The Great Gatsby: Notes from the Film

Gatsby poster 2After seeing this picture, here are some thoughts on this version of Gatsby:

1) Baz Luhrmann-A talented director, I wonder why he didn’t do this as a musical? One of the highlights of this film is the music. In particular, the build up to our first on-screen sighting of Gatsby with the spectacular backdrop of the West Egg Castle/home surrounding him and the music of Gershwin’s “Rhapsody in Blue” plus a bevy of fireworks that make for splendid cinema.
2) Why didn’t they overhaul the film and make it a contemporary setting? It could easily be done with the theme of Wall Street Greed and corruption that pervades the storyline. So many of Shakespeare’s classics have been re-done in modern settings. This would have worked as well without the somewhat dated setting of the roaring twenties. However, the Art Deco sets are impossible to ignore. They are beautifully done in this film.
3) Good conceit: (With “Conceit” defined as a “quaint or humorous fancy)”. The notion that Nick, the narrator, is an alcoholic who ends up writing the story of Gatsby. Of course we see a bit of F.Scott Fitzgerald in both characters, the idealized version in Gatsby, and the more gritty and cynical persona of Nick. Fitzgerald often spoke of the dichotomy that existed within himself, and indeed, in all writers, where you may find yourself looking at a scene from the outside, even as you are taking part in the action. This is one of the successful themes that is highlighted in this film.
4) This film tries to stay true to the story Fitzgerald wrote. Some notable exceptions: the list that Gatsby made, we discover after his death, which reveals a lot about an otherwise mysterious character; the character of his father is also part of who Gatsby was/is and is missing in this version.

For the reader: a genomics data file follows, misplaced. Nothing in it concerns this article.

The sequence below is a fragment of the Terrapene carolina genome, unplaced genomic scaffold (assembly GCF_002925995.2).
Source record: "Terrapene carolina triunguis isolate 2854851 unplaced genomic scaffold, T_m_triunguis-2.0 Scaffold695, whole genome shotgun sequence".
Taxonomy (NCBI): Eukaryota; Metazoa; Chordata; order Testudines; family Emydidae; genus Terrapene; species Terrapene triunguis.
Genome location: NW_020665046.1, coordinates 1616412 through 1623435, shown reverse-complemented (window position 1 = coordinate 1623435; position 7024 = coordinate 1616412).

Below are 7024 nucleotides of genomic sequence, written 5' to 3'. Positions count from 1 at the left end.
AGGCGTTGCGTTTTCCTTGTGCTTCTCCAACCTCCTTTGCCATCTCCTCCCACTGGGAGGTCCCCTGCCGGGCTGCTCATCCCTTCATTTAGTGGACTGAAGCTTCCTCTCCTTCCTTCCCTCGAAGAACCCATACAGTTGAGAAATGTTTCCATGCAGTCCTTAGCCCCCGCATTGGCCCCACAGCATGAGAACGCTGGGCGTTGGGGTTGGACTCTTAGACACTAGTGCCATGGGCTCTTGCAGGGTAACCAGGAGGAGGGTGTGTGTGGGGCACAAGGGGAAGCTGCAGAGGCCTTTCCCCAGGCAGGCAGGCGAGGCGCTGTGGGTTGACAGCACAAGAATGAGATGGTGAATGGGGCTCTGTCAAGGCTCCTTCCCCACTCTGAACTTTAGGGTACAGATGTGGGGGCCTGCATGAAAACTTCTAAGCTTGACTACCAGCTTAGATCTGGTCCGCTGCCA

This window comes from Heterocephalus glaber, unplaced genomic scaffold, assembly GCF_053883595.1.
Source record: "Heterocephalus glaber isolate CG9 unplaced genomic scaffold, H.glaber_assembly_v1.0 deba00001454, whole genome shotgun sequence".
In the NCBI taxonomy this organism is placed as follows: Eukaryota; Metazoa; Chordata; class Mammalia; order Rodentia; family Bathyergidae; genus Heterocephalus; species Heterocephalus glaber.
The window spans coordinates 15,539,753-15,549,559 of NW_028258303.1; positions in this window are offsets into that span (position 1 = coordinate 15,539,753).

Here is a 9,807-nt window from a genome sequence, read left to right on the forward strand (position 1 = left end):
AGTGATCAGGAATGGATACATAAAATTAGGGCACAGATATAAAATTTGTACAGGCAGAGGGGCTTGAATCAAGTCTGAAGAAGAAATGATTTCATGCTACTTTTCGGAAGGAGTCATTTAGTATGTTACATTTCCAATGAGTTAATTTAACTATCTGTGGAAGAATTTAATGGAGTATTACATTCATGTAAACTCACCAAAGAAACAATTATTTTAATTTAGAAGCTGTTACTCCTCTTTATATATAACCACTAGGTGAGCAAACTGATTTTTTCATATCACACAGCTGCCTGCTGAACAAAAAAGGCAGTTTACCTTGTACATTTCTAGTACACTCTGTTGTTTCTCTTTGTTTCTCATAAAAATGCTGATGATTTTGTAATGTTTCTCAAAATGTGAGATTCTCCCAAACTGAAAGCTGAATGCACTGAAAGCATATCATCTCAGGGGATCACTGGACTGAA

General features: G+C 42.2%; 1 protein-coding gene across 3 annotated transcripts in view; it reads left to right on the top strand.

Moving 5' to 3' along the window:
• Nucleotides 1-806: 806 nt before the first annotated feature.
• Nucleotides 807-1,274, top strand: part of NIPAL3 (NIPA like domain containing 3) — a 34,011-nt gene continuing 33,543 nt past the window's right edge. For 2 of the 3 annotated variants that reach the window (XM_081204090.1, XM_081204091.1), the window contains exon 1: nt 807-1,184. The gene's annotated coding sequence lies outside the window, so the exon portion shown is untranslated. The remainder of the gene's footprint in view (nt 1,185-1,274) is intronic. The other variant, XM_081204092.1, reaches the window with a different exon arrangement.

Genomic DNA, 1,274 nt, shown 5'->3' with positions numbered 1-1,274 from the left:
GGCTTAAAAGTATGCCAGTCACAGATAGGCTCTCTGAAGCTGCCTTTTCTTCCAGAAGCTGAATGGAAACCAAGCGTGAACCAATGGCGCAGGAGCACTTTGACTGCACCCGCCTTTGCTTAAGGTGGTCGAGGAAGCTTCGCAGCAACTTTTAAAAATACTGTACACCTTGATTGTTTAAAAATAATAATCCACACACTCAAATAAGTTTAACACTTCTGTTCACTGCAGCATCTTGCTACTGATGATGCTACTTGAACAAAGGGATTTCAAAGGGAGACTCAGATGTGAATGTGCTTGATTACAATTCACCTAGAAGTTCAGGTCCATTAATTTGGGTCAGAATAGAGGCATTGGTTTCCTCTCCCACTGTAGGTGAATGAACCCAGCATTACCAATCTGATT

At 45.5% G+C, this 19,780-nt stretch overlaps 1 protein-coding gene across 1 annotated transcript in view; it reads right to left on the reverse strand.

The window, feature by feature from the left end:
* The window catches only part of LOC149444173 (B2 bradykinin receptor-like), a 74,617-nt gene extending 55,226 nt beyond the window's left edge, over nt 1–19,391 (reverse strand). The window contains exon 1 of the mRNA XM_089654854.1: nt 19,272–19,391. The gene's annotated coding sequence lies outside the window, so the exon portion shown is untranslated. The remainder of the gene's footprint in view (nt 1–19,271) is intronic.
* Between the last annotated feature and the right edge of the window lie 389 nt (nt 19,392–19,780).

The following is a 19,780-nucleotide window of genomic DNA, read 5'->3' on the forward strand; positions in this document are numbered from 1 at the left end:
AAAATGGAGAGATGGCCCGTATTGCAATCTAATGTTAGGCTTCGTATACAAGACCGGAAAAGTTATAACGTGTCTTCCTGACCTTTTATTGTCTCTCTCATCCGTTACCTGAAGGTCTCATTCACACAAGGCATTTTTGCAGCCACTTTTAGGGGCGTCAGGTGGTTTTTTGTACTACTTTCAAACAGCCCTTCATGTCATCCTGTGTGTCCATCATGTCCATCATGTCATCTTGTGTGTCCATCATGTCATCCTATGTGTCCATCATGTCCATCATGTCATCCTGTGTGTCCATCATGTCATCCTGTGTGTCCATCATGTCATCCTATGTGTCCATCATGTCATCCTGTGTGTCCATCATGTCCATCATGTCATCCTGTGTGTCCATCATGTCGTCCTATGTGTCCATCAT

5) Like all great actors, DiCaprio embraces this role with a vengeance and does try to “own” the character of Jay Gatsby. He succeeeds in doing so. But…
6) The role of women: Daisy is/was weak! Zelda Fitzgerald (Fitzgerald’s wife and presumably, a model for the Daisy character), was not weak or epemeral. The character of Daisy constantly needs “protection” from the men. In the Jazz Age, women were just coming into their own as citizens, and they were finally allowed to smoke/drink in public and to vote. This was a first attempt to portray a “modern” woman, and Daisy comes off poorly. She is shallow, vain and selfish, although she has a core of cynicism and an innate ability to fascinate men. She comes across, not as a modern woman, but more of a warning sign to all to avoid greed and excess. More of a modern day Circe, she’s doomed to lead men to their deaths.
7) The parallels with Wall Street Greed and excess of the last ’08 Crash. I have a shameless suggestion: Better to watch “A New Leaf”, which recently aired on Turner Classic, and to read my review of that film listing some of the points which make this a good morality tale-on a much lighter note!- to serve as a warning against corporate and individual greed. Not that there aren’t some nice pivots in this Gatsby version which lead us in to a great crash…greed, avarice, the love of money, these are all points made in the film. The rich are seen as snobs and elites who are racist bigots and amoral to boot.
8) I admit, I’m not one to make a stand defending the rights of the rich in this country, but the focus of the film, the core message, sometimes gets lost in the overriding wish to lump Fitzgerald with the comment: ““Let me tell you about the very rich. They are different from you and me.”: Note: This quote was from the short story, ‘The Rich Boy”, written in 1924 while awaiting publication of “The Great Gatsby.”
9) There are some nice touches of Fitzgerald’s own prose being used within the film, particularly the use of the metaphor of the green light at the end of Daisy’s dock. There are also some slow moments, but by including the green light the director emphasized the core message, which is that Gatsby, a metaphor for the American Dream, exuded hope to the bitter end.
10) As stated earlier in my previous write-up on “The Great Gatsby on Film”, prior to seeing this version, I contended that this was not the Great American Film. I still maintain this is true, however, I concede that this is the best of the bunch-the Gatsby bunch, that is.

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